Group President, Group Managing Director & Editor In Chief: Dr.Shelly Ahmed

Wednesday, January 21, 2015

Analysis: Story Of Kiran 'Crane' Bedi More Myth Than Fact

How much of what we hear about Kiran Bedi is based on facts; how much is fiction and what portion of it is just fantasy, including her own? As facts—not new but old—re-emerge, it is becoming easier to separate Bedi from her myth and the image from the person.

We have known Bedi as a no-nonsense cop who had the guts to ‘tow away’ Prime Minister Indira Gandhi’s car; a gutsy officer who didn’t flinch for a second before taking on politicians and a brave woman who was not scared to face the consequences of taking on the establishment.

But, a part of her legend appears to be a myth, endorsed by the media and cleverly marketed by Bedi herself.

In April 2010, Bedi was invited to speak at a programme for students in Bhopal. Among other things, she spoke about the legend of Crane Bedi.
"I knew that I will be transferred when I decided to lift Indira Gandhi's car (for wrong parking). I gave a thought to it and decided to do what was right then," Bedi told a student who asked her about her daring decision to remove the car of none other than Indira Gandhi herself and what happened after that.

Bedi said, "Wahi hua jo sabeke saath hota hai" (same thing happened which happens with all others). I was transferred to Goa the next day but that did not deter me from doing right things because of my strong foundation of knowledge and value system."

Nothing could be farther from the truth.

Here are the facts of the case, sourced from Bedi’s own website.A white ambassador car (DHD 1817) was parked outside a shop in Connaught Circus on August 5, 1982. When a sub-inspector of the traffic police saw it parked in a no-parking zone, he issued a challan—not to the driver but to the owner of the shop— and refused to withdraw it even after being told that it was from the PM’s fleet.

The PM and her family were not even in India. The driver had gone to CP alone, perhaps for buying some accessories for the car. ‘Crane Bedi’ was not around either at the time of the incident. But later she took credit for the whole incident, edging the inspector out of the narrative.
So, was she transferred to Goa next morning for annoying Indira Gandhi? No.

Bedi not only continued in her post, she was also entrusted the responsibility of managing traffic during the Asian Games at Delhi (November-December 1982). She was sent to Goa in March 1983, a full seven more months after the incident at CP. And that too because she was found suitable for making arrangements for the CHOGM summit hosted by India in Goa.

In hindsight, it appears Bedi was actually rewarded for her performance in the Indira raj and handpicked for high-profile assignments like the Asian Games and the CHOGM summits. And her image of Crane Bedi may be a result of the carte blanche given to her by the government during an important event like the Asian Games.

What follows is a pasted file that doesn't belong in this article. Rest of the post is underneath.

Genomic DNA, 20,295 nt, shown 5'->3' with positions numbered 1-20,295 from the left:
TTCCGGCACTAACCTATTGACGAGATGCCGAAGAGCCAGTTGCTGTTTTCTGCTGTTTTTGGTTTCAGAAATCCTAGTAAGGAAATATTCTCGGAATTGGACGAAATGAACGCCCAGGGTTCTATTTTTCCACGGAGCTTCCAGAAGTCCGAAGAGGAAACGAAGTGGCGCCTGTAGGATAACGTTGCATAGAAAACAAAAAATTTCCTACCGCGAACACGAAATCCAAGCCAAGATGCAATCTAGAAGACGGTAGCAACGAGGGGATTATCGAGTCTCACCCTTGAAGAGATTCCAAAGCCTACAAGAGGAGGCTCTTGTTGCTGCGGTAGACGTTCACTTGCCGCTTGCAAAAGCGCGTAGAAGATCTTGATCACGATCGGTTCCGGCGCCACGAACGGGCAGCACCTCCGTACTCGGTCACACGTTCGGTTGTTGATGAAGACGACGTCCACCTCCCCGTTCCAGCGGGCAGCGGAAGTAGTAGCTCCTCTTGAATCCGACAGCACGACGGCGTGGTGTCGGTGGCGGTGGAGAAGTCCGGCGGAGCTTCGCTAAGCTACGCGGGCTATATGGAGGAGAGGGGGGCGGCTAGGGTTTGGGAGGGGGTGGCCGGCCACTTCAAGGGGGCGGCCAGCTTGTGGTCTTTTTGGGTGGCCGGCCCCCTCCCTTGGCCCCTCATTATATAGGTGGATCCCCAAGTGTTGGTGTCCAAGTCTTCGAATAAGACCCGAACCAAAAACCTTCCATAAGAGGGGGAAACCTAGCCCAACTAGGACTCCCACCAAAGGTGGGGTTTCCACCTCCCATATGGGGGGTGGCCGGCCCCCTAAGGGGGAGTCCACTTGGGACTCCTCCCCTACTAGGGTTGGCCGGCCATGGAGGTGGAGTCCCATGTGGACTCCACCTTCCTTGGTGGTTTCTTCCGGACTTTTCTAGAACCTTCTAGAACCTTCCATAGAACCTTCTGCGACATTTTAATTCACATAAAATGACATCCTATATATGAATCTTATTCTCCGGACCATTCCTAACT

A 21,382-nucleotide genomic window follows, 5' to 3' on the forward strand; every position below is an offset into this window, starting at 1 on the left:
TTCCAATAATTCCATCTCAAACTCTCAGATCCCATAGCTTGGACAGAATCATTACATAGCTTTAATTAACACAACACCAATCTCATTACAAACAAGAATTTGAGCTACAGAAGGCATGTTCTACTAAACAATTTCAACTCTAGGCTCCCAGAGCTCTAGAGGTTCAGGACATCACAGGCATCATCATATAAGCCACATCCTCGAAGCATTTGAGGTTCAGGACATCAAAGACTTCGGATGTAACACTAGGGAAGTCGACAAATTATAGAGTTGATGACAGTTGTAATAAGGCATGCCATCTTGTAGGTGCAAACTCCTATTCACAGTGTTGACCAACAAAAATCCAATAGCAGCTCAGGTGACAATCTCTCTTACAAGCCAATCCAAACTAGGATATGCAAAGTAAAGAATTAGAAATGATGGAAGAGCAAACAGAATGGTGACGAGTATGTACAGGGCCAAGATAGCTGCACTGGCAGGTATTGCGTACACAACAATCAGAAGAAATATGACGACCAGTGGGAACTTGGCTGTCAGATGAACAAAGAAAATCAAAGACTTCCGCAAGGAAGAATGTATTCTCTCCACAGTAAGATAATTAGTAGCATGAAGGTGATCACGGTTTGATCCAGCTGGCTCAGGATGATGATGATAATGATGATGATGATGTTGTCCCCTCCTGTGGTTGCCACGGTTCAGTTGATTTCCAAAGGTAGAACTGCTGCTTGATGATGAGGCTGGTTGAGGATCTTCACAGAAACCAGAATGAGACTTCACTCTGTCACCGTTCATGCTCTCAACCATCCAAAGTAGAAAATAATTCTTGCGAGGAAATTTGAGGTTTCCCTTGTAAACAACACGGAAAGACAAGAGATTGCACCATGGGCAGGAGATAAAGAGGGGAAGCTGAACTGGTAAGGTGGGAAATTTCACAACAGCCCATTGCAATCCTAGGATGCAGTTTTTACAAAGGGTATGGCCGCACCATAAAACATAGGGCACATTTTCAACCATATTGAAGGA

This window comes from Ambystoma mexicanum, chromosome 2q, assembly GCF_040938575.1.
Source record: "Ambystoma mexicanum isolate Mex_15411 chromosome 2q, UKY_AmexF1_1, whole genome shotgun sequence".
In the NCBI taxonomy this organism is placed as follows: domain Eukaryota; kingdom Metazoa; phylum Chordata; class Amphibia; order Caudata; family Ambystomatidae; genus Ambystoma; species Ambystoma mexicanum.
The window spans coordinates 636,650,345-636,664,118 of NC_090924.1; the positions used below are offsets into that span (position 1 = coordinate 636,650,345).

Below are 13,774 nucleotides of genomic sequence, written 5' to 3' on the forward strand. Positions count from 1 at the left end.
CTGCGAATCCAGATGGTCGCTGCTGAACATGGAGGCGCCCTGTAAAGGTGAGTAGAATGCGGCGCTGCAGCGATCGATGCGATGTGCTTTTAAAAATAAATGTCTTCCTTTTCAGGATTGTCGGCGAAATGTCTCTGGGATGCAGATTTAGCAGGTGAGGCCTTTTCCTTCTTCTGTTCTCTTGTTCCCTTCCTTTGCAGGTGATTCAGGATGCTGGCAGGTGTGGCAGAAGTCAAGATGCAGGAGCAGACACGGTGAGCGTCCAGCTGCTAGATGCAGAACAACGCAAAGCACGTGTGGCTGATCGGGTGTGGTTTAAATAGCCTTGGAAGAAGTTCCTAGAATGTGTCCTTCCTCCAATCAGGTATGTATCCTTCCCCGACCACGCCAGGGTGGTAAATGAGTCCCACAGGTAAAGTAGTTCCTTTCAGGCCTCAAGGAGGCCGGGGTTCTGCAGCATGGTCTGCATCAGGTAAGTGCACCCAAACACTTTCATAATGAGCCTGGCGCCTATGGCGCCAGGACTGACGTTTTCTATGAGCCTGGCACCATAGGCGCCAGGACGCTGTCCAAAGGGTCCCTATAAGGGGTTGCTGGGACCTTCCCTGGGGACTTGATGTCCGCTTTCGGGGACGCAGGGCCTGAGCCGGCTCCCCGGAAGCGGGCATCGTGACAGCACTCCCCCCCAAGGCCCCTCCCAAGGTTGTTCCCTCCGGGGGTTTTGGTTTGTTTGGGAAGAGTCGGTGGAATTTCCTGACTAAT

This is not an isolated incident of myth-making. As pointed out by Firstpost earlier, Bedi has played the ‘wronged victim’ several times in her career, arguing that she was denied important posts, including the job of Delhi’s top cop, because she didn’t bend before politicians. And she is fond of ascribing higher, exalted motives for her inability to complete her terms to explain her frequent transfers.

Could the opposite be true about Kiran Bedi? Instead of being penalized by politicians, was she a beneficiary of her proximity to the system?
Bedi was, for instance, in Indira Gandhi’s good books. The former PM even invited Bedi to meet her after she became the first woman IPS officer in the country. Later, during Rajiv Gandhi’s government, when Bedi got into trouble because of Justice Wadhwa committee’s probe into her role in a lathi charge on Tis Hazari lawyers, she was saved by the then home minister Buta Singh, who refused to suspend her in spite of pressure from lawyers and politicians.

Of course, she had several spats with politicians. In 1995, the then Delhi chief minister Madan Lal Khurana had accused Bedi of giving VIP treatment to Charles Sobhraj, who was lodged in Tihar jail.

Bedi, who was the jail superintendent, was well within her rights to allow Sobhraj the use of a typewriter and some other liberties. But that didn’t stop Khurana from ranting against her.

During the strike by Tis Hazari lawyers, most of the political parties—including the BJP led by Khurana— ganged up against Bedi, seeking her immediate suspension. When it comes to myths, a petty squabble with Khurana over a notorious bikini killer is nothing compared to the legend of a spat with Indira Gandhi. But, as Mark Twain famously said, never let the truth stand in the way of a good story.
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